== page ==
The highlight, though, was the log-rolling contest in the No. 2 mill pond. Two by two, the best lumberjacks climbed on a pine log and set it spinning. The jack who stayed atop the rolling log the longest was the winner. By a process of elimination, two Frenchmen — Sam Grenier and Joseph Rochon Jr. — survived to the final contest, with Sam the victor.


Hourra pour le gagnant!” the French people cried. “Hooray for the winner!”


All afternoon, the Methodist women served ice cream, cake, sandwiches and coffee from a tent near the C&NW depot. No liquor was officially served, but most men knew where to find it.


The French Celebrate at Henry and Delvina’s


Minnie didn’t venture into town for the community festivities. Instead, she walked to Henry Zimmerman’s nearby barn with her father, mother, and brothers to celebrate with their French Canadian neighbors.


The beer from the Menominee Brewing Co. flowed. All the women brought a covered dish to share.


After dinner, the fiddle and accordion played jig after jig. Minnie danced most every dance. Later, they shot off fireworks to celebrate America’s 128th birthday.


Though it was full of contradictions and divisions, the United States of America was still worth celebrating.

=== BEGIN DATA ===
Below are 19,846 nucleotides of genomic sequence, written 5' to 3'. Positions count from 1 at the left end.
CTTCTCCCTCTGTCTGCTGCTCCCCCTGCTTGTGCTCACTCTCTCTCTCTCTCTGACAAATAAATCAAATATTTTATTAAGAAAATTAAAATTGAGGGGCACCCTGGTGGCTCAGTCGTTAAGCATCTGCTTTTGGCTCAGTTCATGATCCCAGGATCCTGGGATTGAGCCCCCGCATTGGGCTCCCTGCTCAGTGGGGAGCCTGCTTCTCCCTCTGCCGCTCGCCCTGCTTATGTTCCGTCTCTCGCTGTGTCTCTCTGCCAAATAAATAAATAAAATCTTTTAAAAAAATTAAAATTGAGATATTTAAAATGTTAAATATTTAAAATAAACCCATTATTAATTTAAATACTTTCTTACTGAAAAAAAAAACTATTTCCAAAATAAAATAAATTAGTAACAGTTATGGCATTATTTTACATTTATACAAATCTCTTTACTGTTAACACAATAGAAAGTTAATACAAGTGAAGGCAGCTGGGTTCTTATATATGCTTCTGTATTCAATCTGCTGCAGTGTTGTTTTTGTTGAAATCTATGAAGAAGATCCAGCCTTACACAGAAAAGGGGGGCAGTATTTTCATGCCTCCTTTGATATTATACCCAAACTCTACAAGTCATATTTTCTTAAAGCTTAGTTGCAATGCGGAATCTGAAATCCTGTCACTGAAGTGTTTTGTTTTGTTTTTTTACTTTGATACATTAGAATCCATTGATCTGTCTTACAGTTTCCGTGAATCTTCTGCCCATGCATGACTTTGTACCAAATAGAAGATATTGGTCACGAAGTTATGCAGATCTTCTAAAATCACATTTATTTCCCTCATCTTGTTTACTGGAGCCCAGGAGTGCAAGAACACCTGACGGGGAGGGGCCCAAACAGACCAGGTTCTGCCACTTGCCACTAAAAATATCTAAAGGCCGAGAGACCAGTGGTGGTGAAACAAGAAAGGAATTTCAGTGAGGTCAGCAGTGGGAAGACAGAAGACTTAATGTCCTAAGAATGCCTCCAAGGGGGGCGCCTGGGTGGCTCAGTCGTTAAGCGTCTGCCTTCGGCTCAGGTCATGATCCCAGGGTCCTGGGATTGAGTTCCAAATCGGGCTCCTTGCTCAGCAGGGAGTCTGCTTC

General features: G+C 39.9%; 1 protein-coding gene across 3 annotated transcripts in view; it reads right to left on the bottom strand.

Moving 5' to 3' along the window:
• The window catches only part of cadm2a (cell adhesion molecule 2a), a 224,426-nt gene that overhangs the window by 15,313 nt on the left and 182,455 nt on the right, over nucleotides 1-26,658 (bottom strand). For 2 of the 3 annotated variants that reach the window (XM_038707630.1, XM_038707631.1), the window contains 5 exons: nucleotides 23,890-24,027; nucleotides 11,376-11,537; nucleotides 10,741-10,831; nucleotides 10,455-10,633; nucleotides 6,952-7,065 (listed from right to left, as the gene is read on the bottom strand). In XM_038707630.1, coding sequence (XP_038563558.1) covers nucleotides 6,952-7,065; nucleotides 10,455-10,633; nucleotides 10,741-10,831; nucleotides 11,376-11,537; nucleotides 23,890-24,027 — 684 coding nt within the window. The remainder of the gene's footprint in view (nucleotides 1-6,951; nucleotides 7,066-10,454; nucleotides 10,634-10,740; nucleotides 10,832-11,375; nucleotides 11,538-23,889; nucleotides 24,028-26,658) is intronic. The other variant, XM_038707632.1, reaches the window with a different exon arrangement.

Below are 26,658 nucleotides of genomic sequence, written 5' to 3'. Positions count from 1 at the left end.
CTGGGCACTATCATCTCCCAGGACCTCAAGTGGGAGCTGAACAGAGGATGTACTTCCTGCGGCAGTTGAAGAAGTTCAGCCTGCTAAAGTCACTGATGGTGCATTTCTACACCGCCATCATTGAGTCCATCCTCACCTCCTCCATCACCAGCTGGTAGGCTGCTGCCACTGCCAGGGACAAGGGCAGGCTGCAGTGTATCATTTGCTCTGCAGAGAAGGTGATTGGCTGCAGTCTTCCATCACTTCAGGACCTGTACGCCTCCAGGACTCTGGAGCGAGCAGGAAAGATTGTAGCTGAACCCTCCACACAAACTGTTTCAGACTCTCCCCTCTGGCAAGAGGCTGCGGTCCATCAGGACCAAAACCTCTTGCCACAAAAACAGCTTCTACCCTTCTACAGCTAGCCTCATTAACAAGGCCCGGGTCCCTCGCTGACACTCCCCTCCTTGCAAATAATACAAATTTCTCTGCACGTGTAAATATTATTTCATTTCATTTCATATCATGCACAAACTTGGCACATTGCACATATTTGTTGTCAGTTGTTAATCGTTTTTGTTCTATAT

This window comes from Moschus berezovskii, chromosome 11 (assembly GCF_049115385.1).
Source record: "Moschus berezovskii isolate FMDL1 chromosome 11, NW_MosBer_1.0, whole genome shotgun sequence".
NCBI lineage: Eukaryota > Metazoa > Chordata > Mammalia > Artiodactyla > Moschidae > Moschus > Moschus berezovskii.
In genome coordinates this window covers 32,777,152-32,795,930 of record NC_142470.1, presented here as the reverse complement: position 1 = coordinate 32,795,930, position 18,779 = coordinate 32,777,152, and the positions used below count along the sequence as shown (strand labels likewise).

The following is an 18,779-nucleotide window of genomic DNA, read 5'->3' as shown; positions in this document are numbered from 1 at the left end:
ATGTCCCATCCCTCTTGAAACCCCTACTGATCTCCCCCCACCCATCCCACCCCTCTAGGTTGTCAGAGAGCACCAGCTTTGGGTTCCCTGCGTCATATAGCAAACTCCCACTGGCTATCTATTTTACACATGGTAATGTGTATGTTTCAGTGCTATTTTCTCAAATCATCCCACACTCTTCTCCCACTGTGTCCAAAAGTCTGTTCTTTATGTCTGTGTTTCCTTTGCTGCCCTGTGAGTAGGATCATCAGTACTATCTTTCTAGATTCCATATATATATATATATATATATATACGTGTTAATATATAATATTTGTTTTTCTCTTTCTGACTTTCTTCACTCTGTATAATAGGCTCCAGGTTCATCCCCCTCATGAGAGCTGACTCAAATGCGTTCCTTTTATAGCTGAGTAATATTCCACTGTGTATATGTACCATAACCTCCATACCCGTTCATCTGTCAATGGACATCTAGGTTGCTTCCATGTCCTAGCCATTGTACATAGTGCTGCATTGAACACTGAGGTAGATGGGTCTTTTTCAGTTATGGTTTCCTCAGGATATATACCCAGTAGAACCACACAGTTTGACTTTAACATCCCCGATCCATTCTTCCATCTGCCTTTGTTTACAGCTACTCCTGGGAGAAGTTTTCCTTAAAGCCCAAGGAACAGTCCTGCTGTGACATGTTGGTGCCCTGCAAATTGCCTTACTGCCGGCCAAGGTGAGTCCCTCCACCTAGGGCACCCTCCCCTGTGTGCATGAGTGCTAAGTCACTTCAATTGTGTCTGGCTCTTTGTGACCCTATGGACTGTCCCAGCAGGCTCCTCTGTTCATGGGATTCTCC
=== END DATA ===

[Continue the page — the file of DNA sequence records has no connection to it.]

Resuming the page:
Back to Work



Tuesday, July 5 - Went to Hville and called on Myrtle’s. Had a letter from A.F.

— Minnie Gamache Diary, 1904, Hermansville, Michigan


At her friend Myrtle’s home, Minnie caught up on all the festivities in Hermansville the day before. The sawmill and flooring mill were humming again with nearly 600 men at work. Trains pulled out of the yard, filled with IXL flooring and heading south to Wisconsin and Illinois or west to Kansas, Arizona and other states. The lumber yard was piled with freshly cut wood, drying in the sun or waiting for space in the kilns so it could be made into flooring, ready-to-install windows and doors, or cedar shingles.

“What a sight,” Minnie thought, as though she were looking at it for the first time.


-- Hermansville, Mich., 1903 postcard from author's personal collection